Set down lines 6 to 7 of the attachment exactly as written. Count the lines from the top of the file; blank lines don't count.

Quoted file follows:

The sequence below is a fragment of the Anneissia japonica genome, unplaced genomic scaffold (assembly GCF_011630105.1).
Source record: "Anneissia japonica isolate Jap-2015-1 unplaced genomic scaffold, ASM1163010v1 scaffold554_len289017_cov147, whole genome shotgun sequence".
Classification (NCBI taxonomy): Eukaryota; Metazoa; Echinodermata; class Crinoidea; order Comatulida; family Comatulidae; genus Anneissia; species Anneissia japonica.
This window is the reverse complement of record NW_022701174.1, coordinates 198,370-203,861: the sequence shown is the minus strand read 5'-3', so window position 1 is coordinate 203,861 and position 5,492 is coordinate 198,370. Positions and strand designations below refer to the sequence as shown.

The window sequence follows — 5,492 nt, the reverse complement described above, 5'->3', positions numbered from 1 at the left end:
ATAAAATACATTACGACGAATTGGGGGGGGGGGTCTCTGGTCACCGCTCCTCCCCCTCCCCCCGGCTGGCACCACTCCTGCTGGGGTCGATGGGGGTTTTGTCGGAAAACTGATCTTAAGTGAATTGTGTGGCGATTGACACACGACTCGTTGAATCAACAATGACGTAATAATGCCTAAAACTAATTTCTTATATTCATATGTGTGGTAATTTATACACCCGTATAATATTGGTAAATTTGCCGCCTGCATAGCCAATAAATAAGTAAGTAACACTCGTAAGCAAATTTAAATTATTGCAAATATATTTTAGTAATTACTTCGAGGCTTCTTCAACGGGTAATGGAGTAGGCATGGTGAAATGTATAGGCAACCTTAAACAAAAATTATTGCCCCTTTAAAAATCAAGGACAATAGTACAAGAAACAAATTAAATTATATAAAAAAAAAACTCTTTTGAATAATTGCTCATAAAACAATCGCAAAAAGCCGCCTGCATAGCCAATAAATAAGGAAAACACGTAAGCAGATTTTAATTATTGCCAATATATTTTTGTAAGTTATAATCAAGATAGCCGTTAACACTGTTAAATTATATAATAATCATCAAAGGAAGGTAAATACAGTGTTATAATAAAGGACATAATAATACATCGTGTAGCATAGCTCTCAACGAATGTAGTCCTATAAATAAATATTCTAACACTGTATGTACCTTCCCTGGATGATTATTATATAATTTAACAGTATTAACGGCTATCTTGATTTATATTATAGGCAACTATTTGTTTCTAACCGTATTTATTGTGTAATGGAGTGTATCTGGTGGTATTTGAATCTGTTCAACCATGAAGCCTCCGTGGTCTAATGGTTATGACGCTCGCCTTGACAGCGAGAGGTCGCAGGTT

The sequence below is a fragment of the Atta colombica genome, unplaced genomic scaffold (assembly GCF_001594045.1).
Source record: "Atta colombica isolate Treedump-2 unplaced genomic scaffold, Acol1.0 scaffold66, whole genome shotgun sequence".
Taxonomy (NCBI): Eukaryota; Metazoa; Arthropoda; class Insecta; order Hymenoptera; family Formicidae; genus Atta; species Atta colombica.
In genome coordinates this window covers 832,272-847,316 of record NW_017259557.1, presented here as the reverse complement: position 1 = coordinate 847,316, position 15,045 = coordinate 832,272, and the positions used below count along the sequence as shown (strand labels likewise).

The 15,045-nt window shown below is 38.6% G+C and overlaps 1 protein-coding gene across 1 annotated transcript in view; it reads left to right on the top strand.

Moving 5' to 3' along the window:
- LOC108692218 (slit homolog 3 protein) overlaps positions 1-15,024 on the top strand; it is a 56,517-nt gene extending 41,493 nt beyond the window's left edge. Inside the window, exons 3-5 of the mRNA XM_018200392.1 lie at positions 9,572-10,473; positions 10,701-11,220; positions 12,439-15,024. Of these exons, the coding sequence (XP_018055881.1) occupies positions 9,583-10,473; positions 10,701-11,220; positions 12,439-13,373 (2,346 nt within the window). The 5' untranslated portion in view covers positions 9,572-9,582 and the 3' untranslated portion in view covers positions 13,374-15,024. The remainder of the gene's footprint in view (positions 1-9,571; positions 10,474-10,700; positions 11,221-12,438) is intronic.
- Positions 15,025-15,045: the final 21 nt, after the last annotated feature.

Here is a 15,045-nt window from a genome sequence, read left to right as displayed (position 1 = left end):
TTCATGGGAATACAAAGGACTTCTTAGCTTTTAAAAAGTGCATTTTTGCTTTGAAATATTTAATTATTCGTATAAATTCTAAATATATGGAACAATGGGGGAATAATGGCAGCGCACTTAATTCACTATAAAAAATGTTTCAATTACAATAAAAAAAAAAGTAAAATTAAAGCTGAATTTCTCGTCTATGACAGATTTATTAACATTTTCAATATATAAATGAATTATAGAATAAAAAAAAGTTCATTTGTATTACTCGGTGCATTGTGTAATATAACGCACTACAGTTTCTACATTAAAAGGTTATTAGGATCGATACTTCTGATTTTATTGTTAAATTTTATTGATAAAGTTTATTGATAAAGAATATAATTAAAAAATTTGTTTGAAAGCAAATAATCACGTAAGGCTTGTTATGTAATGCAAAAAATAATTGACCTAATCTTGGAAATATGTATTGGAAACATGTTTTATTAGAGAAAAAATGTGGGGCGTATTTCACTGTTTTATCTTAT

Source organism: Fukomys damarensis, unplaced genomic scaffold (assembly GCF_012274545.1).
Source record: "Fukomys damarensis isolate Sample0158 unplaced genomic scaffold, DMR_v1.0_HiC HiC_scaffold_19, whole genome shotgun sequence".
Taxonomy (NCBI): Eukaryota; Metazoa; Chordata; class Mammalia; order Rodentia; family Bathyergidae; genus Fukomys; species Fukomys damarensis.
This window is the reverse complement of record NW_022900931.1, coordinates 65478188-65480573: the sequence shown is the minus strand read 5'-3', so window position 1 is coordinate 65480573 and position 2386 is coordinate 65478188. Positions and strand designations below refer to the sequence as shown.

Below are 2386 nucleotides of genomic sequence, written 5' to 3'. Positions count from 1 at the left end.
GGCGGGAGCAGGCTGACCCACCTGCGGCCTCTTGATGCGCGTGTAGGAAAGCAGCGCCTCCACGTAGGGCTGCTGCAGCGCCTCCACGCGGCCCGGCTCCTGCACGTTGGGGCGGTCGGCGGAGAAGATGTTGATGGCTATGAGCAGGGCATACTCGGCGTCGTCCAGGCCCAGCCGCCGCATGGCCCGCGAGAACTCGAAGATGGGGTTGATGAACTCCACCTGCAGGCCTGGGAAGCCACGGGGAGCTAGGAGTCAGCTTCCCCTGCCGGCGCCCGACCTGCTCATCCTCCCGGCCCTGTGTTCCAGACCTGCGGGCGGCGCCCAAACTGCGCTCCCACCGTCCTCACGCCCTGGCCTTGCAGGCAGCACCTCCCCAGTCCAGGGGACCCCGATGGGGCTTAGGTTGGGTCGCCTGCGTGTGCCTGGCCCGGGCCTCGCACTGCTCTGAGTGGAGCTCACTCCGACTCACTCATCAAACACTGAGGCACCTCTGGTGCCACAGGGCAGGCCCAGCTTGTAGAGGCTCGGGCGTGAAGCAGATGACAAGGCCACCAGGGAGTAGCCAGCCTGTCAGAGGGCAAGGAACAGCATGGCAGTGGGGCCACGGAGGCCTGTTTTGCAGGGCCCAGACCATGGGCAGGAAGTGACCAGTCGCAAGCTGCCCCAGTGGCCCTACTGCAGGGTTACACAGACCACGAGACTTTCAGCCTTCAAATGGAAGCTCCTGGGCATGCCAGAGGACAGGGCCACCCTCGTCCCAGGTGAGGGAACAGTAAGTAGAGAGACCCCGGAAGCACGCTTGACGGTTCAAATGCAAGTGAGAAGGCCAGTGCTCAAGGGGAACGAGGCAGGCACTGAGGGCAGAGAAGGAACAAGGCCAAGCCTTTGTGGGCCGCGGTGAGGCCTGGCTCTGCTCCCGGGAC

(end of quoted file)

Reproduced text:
ATAAAATACATTACGACGAATTGGGGGGGGGGGTCTCTGGTCACCGCTCCTCCCCCTCCCCCCGGCTGGCACCACTCCTGCTGGGGTCGATGGGGGTTTTGTCGGAAAACTGATCTTAAGTGAATTGTGTGGCGATTGACACACGACTCGTTGAATCAACAATGACGTAATAATGCCTAAAACTAATTTCTTATATTCATATGTGTGGTAATTTATACACCCGTATAATATTGGTAAATTTGCCGCCTGCATAGCCAATAAATAAGTAAGTAACACTCGTAAGCAAATTTAAATTATTGCAAATATATTTTAGTAATTACTTCGAGGCTTCTTCAACGGGTAATGGAGTAGGCATGGTGAAATGTATAGGCAACCTTAAACAAAAATTATTGCCCCTTTAAAAATCAAGGACAATAGTACAAGAAACAAATTAAATTATATAAAAAAAAAACTCTTTTGAATAATTGCTCATAAAACAATCGCAAAAAGCCGCCTGCATAGCCAATAAATAAGGAAAACACGTAAGCAGATTTTAATTATTGCCAATATATTTTTGTAAGTTATAATCAAGATAGCCGTTAACACTGTTAAATTATATAATAATCATCAAAGGAAGGTAAATACAGTGTTATAATAAAGGACATAATAATACATCGTGTAGCATAGCTCTCAACGAATGTAGTCCTATAAATAAATATTCTAACACTGTATGTACCTTCCCTGGATGATTATTATATAATTTAACAGTATTAACGGCTATCTTGATTTATATTATAGGCAACTATTTGTTTCTAACCGTATTTATTGTGTAATGGAGTGTATCTGGTGGTATTTGAATCTGTTCAACCATGAAGCCTCCGTGGTCTAATGGTTATGACGCTCGCCTTGACAGCGAGAGGTCGCAGGTT

The sequence below is a fragment of the Atta colombica genome, unplaced genomic scaffold (assembly GCF_001594045.1).